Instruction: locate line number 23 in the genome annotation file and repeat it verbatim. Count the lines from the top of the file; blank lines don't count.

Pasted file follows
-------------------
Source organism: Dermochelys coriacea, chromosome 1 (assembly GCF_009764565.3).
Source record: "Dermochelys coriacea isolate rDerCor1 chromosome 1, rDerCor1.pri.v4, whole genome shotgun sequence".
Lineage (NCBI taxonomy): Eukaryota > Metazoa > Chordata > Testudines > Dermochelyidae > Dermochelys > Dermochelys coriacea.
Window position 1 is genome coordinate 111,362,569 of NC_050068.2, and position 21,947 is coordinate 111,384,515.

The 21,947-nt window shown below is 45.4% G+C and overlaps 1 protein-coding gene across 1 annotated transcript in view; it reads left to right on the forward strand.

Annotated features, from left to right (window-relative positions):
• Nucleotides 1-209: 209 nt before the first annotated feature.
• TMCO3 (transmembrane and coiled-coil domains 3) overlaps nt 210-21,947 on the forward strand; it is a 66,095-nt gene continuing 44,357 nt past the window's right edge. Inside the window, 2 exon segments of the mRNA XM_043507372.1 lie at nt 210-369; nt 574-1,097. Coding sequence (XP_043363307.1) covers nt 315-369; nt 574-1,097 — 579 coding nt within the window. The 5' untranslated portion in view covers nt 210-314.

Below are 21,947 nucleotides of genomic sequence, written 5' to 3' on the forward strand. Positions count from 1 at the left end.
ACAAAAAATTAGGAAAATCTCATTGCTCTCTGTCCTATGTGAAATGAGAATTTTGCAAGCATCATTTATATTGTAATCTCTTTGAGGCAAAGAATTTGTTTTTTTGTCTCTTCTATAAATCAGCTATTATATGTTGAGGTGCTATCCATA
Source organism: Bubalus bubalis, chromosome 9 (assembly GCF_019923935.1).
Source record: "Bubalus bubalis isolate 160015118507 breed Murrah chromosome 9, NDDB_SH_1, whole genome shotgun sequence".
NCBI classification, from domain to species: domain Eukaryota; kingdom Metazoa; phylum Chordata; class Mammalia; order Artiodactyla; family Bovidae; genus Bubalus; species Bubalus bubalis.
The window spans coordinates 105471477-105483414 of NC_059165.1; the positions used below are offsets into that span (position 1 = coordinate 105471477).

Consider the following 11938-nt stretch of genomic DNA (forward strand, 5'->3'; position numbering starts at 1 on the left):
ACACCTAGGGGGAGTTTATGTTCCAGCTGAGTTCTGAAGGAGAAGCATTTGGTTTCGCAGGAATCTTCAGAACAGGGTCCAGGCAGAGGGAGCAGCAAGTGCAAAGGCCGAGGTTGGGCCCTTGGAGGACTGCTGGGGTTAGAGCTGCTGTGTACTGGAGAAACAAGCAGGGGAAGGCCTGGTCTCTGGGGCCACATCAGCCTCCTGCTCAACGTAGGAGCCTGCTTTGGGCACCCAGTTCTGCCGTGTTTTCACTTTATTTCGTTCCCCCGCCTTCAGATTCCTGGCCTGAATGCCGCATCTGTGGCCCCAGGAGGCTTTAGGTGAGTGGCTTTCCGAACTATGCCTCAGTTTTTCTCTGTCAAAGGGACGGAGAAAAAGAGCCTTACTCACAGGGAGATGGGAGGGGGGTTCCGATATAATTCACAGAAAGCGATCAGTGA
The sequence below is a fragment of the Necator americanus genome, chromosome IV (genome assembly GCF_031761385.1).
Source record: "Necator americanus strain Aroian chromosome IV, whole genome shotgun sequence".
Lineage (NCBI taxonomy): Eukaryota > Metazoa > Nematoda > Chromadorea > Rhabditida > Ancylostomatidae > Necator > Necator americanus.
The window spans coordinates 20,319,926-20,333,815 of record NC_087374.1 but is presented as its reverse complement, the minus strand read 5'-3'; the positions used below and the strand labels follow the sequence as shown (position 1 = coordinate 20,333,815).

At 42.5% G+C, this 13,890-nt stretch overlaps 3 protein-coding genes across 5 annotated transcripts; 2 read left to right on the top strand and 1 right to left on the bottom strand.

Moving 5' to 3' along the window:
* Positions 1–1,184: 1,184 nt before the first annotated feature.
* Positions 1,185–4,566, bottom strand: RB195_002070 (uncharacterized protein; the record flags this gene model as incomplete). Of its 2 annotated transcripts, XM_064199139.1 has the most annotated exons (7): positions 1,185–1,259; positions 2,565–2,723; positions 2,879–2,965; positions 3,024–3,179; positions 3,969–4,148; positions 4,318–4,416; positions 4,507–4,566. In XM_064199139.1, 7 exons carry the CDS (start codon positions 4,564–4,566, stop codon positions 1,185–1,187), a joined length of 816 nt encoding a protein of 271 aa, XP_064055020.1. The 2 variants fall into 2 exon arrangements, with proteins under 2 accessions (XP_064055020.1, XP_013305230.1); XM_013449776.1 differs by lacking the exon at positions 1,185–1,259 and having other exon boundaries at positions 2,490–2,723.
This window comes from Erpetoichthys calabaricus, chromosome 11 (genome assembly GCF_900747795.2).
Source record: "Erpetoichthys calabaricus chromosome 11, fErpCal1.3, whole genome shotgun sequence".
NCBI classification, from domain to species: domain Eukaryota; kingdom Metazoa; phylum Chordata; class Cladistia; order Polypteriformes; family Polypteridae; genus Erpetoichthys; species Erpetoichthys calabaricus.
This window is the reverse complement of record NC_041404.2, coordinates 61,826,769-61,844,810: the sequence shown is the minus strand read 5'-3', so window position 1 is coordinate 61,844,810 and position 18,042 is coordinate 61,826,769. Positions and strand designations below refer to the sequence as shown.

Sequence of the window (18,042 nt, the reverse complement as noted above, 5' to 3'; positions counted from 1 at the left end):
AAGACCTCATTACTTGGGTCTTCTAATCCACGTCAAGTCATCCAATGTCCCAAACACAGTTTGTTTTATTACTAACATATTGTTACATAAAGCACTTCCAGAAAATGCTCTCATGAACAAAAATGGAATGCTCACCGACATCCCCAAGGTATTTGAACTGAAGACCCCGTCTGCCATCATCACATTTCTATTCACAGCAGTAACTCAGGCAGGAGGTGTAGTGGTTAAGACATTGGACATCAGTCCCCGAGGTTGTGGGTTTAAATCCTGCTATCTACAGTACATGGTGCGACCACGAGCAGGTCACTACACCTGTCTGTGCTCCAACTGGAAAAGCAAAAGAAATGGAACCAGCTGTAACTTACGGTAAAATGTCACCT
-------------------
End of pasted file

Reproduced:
* Positions 1–1,184: 1,184 nt before the first annotated feature.